Nov 30, 2009

We're back

There is so much to share with you about our experience, the problem is we saw so much and observed so many different things, how do you organize it all so that people want to read it? I think Ill write about the island of Bali and let Lombok, the Gillis and Taipei go in their own blogs.
We went to Bali first. After we arrived and retrieved our bags, we waited in line for 45 minutes for our visas and to go through immigration. The air was stifling hot and more humid than any florida day. We exchanged money, got a yucky rate of 4 to 10,000 for our won and then found Gustie waiting at the gate with our names on a sign.
Gustie took us for an hour long ride up North to our hotel. On the way he sold us on hiring him for $50.00 to be our driver the next day. Our of the windows of our van you could see hundreds of motorbikes on the roads, many piled with a whole family on the back...children sandwiched between mon and dad, infants inside of sarongs held around moms neck and most without helmets. Also, they drove on the left side of the road, which for some reason is so hard for me to figure out, especially when you turn.
The landscape of Bali, being 3 degrees below the equator is lush with greenery and beautiful flowers everywhere. Each block of road had its own unique craft, one block would be loaded with stone statues of gods, the next with bamboo furniture that looked pier one quality for 300th the price., other stalls had beautiful paintings, silver jewelry or textiles. Dogs roamed the streets, temples and gigantic homes lined the streets and almost everyone was barefoot. There was also no such thing as a garbage truck or dump, everything is burned in these dug out cement holes lining the street. There was quite a bit of smoke from the fires and exhaust from all the motorbikes.
The huge homes are not what you may thing, most people are not wealthy by any means. the homes are just large structures meant for on average 4 generations of one family. Each home has its own temple for prayer and every female in the home has their own kitchen to cook so there is no hostility and the furniture is very sparce. Bali is the only island in Indonesia to be predominantly Hindu. There is a very big difference between the Hindu of Bali and the Muslim of Lombok.

Although Bali relies almost entirely on tourism as their main source of income, their traditions coexist within the tourism. It is not just put on as a tourist attraction. Everyone wears sarongs and sashes when entering a temple, even the men. Offerings are placed a few times daily in different spots around buildings, hotels and even where we rode the elephants.. The offerings are given to "acknowledge the life sustaining forces and prevent disasters such as earthquakes and epidemics." The wimen hold their babies and do not let them touch the ground until they are 105 days old. Bare shoulders are allowed as you can we with the traditional dancers. They use very stiff movements and dramatic eye gestures to enhance their dance.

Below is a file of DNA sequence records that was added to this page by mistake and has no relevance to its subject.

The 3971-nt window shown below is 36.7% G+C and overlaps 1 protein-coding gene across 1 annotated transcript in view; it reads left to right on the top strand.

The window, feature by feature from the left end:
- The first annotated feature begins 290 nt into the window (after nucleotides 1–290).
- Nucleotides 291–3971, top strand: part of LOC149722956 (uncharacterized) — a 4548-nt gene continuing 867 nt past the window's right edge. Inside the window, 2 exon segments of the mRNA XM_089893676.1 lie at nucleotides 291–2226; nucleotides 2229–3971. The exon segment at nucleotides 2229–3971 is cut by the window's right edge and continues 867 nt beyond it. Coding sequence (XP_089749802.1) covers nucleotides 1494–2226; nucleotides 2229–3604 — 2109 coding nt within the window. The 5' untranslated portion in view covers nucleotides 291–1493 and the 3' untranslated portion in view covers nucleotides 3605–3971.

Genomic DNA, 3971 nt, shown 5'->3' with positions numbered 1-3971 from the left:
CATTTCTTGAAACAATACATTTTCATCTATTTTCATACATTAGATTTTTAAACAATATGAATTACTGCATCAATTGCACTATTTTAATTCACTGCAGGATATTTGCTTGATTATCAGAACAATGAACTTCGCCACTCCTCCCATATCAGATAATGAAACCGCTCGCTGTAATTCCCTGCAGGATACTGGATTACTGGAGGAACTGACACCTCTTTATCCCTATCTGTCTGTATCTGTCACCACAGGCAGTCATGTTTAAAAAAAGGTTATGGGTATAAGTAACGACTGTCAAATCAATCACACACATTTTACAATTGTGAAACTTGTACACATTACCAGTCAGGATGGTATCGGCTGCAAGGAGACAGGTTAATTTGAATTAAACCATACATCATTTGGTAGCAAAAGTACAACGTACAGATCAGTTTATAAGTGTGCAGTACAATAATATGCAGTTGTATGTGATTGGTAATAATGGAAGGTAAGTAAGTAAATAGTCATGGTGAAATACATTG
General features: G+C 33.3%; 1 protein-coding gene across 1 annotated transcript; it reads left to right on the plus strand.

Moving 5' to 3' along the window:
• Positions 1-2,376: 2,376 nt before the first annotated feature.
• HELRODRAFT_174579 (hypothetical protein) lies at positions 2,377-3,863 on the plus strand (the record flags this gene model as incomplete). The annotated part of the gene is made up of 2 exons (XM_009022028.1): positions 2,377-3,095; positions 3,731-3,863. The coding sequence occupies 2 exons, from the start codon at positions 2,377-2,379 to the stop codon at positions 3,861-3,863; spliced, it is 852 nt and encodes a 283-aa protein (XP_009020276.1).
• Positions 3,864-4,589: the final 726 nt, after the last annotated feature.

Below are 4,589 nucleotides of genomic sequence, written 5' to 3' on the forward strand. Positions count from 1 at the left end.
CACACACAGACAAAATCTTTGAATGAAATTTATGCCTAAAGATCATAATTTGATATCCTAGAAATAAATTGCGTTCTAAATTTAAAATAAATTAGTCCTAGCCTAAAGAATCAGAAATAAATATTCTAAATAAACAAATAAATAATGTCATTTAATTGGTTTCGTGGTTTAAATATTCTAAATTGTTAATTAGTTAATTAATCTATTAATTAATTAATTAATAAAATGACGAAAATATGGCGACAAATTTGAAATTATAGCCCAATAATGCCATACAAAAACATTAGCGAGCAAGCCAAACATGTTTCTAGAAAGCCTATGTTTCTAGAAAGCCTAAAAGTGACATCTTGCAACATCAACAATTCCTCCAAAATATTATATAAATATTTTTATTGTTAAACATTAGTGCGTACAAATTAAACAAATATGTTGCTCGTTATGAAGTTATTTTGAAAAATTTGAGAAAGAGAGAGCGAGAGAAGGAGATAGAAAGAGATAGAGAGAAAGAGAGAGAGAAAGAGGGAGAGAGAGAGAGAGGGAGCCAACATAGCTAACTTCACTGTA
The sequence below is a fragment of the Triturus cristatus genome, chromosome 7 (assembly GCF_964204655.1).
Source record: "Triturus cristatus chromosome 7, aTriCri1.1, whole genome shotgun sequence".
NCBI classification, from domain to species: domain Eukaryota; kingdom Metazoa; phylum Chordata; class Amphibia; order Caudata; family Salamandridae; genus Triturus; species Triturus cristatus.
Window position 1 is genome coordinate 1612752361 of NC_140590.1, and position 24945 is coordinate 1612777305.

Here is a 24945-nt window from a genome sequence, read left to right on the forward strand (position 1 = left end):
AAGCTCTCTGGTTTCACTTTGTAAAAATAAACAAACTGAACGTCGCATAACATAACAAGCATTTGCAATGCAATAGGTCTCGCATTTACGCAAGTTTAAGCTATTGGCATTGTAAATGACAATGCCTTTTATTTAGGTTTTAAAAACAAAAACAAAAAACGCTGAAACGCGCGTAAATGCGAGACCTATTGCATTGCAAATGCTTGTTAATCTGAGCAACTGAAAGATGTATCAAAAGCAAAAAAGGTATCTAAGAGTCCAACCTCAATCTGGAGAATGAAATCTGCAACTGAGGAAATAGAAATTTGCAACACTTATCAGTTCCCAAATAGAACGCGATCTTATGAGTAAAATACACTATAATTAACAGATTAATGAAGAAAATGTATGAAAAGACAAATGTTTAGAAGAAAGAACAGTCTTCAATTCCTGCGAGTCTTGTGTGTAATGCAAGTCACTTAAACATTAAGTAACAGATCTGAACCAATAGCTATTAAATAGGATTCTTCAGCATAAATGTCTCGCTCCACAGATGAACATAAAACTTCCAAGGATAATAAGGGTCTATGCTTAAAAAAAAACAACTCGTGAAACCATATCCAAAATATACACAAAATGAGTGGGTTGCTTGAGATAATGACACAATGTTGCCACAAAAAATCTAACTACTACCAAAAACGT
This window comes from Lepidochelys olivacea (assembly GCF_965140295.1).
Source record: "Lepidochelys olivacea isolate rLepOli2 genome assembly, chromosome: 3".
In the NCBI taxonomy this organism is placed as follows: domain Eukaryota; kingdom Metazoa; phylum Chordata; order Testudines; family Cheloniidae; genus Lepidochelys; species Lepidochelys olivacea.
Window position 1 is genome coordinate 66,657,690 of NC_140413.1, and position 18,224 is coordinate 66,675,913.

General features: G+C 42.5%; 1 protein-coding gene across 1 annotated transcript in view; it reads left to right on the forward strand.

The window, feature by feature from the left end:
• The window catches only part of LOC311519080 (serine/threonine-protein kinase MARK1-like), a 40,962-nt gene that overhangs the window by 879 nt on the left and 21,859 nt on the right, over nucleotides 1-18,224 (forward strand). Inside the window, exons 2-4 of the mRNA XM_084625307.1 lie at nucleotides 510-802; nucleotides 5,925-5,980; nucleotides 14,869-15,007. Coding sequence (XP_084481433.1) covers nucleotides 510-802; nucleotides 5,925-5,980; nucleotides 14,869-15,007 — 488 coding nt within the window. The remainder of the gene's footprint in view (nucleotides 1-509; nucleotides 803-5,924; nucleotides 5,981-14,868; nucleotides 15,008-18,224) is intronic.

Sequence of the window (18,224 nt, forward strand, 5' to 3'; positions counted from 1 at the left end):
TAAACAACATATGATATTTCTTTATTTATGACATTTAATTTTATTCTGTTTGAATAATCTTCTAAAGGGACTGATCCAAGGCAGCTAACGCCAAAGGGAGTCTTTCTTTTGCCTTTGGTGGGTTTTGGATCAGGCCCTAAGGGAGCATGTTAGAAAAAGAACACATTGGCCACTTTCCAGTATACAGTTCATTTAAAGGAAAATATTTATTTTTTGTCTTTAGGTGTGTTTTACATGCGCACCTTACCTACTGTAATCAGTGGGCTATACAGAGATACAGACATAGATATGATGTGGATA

The tourism industry is Balis source of national income. We came during slow season but June-August is when the island lights up with tourists. The locals are constantly in your face trying to sell you souviners, water, sarongs, transport, jewelry or history lessons. This was the part that Adam and I really didnt like. They were relentless, on every corner...and even more than that. If you told them no thank you, they'd ask three more times and then ask you where you are from to try and get you into conversation to try again to sell you something. They would follow you and stand over you making it very hard to enjoy the country. Everyone is always ripped off with the barganing because it never seems to work out in our favor. I dont understand why everyone cant just price their items fair, we would pay a fair price and be done. The average montly income for the Balinese is $90. American.

Food is inexpensive, Adam and I would eat at a fancy restaurant, 3 courses and a drink for around $20.00 inexpensive meals were around 1.80 a piece. The kids go to school 6 days a week from 7:30 to noon and are seen in teh streets playing or joining their parents at their stalls after school. Our hotel, The Bhaswari Resort was in the middle of the rice fields, about 15 minutes from Ubud. We were the only guests the first night so for $60.00 we had the room overlooking the pool. The room was decked out in flowers and beautiful homemade furniture. The staff was incredibly helpful and wanted nothing more than to make us happy. We had massages for $15.00 and were taxied into town for dinner. The staff was concerned we wanted to be in the city and offered to take us constantly, but we explained we like the natural peaceful beauty of their hotel.